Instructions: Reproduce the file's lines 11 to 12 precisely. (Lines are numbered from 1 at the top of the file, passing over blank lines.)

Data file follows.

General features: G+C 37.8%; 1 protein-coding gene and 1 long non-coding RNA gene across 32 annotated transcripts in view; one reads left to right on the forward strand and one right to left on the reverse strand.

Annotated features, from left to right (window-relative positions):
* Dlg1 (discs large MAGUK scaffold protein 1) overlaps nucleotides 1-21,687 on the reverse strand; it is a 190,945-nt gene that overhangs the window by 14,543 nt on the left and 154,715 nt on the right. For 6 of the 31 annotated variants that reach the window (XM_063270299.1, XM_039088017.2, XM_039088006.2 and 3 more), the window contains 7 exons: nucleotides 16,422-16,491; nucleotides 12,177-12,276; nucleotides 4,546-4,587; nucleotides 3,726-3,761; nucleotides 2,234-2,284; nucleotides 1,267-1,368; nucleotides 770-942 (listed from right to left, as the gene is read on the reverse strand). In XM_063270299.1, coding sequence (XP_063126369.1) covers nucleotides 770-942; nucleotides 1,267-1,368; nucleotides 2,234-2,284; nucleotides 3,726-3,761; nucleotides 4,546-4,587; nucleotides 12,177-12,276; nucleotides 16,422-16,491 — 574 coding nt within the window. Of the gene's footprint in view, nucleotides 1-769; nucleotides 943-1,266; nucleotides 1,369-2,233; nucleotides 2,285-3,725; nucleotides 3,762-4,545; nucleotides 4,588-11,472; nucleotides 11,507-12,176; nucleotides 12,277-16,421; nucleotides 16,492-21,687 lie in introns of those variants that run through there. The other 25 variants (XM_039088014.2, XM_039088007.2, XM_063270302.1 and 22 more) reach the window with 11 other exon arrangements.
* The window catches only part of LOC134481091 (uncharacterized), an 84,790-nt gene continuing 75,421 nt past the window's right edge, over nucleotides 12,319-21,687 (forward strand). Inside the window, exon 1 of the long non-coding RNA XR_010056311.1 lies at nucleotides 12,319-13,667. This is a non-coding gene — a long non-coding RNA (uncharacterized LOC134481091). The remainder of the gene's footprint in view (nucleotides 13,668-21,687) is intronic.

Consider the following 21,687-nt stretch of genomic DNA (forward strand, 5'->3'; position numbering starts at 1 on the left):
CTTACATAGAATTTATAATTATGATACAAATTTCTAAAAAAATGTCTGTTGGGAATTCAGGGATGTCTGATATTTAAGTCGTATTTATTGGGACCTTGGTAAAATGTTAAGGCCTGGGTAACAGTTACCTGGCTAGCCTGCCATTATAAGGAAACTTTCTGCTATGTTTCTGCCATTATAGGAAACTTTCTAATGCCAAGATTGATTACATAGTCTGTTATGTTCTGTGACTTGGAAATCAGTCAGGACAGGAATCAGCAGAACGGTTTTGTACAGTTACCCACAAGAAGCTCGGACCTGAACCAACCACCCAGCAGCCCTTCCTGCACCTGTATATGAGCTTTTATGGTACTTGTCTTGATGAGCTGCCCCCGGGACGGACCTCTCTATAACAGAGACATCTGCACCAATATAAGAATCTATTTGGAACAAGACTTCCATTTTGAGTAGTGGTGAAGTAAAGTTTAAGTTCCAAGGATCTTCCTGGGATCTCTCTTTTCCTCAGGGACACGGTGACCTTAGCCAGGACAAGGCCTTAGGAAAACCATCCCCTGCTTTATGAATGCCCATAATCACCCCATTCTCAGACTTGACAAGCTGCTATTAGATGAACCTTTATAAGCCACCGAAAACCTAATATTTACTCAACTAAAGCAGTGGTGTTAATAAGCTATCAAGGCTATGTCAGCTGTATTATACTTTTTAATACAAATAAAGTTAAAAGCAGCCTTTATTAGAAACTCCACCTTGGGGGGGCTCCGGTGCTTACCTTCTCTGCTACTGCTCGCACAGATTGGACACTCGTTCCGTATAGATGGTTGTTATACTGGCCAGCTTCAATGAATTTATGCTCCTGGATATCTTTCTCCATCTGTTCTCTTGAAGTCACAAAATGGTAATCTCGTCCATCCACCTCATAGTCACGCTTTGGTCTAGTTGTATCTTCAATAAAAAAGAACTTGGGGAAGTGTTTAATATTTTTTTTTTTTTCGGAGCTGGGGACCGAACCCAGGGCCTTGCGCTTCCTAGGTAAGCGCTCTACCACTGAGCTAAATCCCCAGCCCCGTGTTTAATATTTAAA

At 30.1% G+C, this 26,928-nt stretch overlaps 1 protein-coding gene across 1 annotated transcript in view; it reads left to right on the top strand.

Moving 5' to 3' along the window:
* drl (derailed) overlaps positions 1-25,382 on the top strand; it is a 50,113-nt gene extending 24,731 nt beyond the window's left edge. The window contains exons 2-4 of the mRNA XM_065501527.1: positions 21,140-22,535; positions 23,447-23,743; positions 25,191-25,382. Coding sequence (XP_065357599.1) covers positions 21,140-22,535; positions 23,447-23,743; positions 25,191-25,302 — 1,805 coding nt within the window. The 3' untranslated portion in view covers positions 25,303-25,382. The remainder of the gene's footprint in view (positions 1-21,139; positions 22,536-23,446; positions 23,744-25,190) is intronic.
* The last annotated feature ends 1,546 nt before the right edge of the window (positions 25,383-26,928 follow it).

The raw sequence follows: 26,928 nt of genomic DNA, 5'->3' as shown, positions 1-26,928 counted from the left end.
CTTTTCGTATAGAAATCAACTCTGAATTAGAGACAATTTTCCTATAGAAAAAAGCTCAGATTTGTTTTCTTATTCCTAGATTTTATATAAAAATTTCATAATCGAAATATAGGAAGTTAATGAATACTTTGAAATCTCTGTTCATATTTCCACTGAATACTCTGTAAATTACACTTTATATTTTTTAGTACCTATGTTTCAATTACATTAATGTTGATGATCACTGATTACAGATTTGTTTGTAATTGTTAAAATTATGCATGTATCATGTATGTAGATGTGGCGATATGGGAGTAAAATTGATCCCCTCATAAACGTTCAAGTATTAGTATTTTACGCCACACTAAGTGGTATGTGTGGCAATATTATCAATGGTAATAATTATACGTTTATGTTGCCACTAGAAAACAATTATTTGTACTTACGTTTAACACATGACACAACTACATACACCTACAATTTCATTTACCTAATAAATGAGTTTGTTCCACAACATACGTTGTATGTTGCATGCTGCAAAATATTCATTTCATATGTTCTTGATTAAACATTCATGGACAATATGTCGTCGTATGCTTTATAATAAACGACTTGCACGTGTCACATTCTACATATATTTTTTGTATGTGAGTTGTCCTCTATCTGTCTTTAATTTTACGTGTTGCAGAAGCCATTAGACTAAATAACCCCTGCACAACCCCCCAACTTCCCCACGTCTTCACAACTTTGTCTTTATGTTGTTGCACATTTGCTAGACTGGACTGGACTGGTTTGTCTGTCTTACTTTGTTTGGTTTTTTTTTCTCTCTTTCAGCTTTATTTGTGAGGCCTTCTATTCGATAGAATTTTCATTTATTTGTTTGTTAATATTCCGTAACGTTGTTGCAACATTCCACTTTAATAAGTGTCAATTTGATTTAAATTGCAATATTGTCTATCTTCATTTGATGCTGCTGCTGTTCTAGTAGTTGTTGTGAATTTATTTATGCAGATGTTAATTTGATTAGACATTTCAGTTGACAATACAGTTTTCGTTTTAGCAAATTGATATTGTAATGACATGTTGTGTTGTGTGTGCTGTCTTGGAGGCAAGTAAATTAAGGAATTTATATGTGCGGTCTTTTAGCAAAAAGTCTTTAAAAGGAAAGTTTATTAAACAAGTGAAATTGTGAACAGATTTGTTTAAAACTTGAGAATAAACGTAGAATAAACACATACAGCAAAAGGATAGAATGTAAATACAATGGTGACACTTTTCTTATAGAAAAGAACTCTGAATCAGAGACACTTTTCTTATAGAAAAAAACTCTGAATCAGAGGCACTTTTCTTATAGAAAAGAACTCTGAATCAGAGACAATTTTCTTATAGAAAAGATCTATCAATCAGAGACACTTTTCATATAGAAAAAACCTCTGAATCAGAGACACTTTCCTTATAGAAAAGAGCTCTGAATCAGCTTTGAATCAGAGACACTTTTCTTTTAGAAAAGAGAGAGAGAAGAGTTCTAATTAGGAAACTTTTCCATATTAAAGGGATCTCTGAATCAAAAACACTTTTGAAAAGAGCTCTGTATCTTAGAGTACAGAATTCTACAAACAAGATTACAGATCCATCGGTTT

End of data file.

The raw sequence follows: 26,928 nt of genomic DNA, 5'->3' as shown, positions 1-26,928 counted from the left end.
CTTTTCGTATAGAAATCAACTCTGAATTAGAGACAATTTTCCTATAGAAAAAAGCTCAGATTTGTTTTCTTATTCCTAGATTTTATATAAAAATTTCATAATCGAAATATAGGAAGTTAATGAATACTTTGAAATCTCTGTTCATATTTCCACTGAATACTCTGTAAATTACACTTTATATTTTTTAGTACCTATGTTTCAATTACATTAATGTTGATGATCACTGATTACAGATTTGTTTGTAATTGTTAAAATTATGCATGTATCATGTATGTAGATGTGGCGATATGGGAGTAAAATTGATCCCCTCATAAACGTTCAAGTATTAGTATTTTACGCCACACTAAGTGGTATGTGTGGCAATATTATCAATGGTAATAATTATACGTTTATGTTGCCACTAGAAAACAATTATTTGTACTTACGTTTAACACATGACACAACTACATACACCTACAATTTCATTTACCTAATAAATGAGTTTGTTCCACAACATACGTTGTATGTTGCATGCTGCAAAATATTCATTTCATATGTTCTTGATTAAACATTCATGGACAATATGTCGTCGTATGCTTTATAATAAACGACTTGCACGTGTCACATTCTACATATATTTTTTGTATGTGAGTTGTCCTCTATCTGTCTTTAATTTTACGTGTTGCAGAAGCCATTAGACTAAATAACCCCTGCACAACCCCCCAACTTCCCCACGTCTTCACAACTTTGTCTTTATGTTGTTGCACATTTGCTAGACTGGACTGGACTGGTTTGTCTGTCTTACTTTGTTTGGTTTTTTTTTCTCTCTTTCAGCTTTATTTGTGAGGCCTTCTATTCGATAGAATTTTCATTTATTTGTTTGTTAATATTCCGTAACGTTGTTGCAACATTCCACTTTAATAAGTGTCAATTTGATTTAAATTGCAATATTGTCTATCTTCATTTGATGCTGCTGCTGTTCTAGTAGTTGTTGTGAATTTATTTATGCAGATGTTAATTTGATTAGACATTTCAGTTGACAATACAGTTTTCGTTTTAGCAAATTGATATTGTAATGACATGTTGTGTTGTGTGTGCTGTCTTGGAGGCAAGTAAATTAAGGAATTTATATGTGCGGTCTTTTAGCAAAAAGTCTTTAAAAGGAAAGTTTATTAAACAAGTGAAATTGTGAACAGATTTGTTTAAAACTTGAGAATAAACGTAGAATAAACACATACAGCAAAAGGATAGAATGTAAATACAATGGTGACACTTTTCTTATAGAAAAGAACTCTGAATCAGAGACACTTTTCTTATAGAAAAAAACTCTGAATCAGAGGCACTTTTCTTATAGAAAAGAACTCTGAATCAGAGACAATTTTCTTATAGAAAAGATCTATCAATCAGAGACACTTTTCATATAGAAAAAACCTCTGAATCAGAGACACTTTCCTTATAGAAAAGAGCTCTGAATCAGCTTTGAATCAGAGACACTTTTCTTTTAGAAAAGAGAGAGAGAAGAGTTCTAATTAGGAAACTTTTCCATATTAAAGGGATCTCTGAATCAAAAACACTTTTGAAAAGAGCTCTGTATCTTAGAGTACAGAATTCTACAAACAAGATTACAGATCCATCGGTTT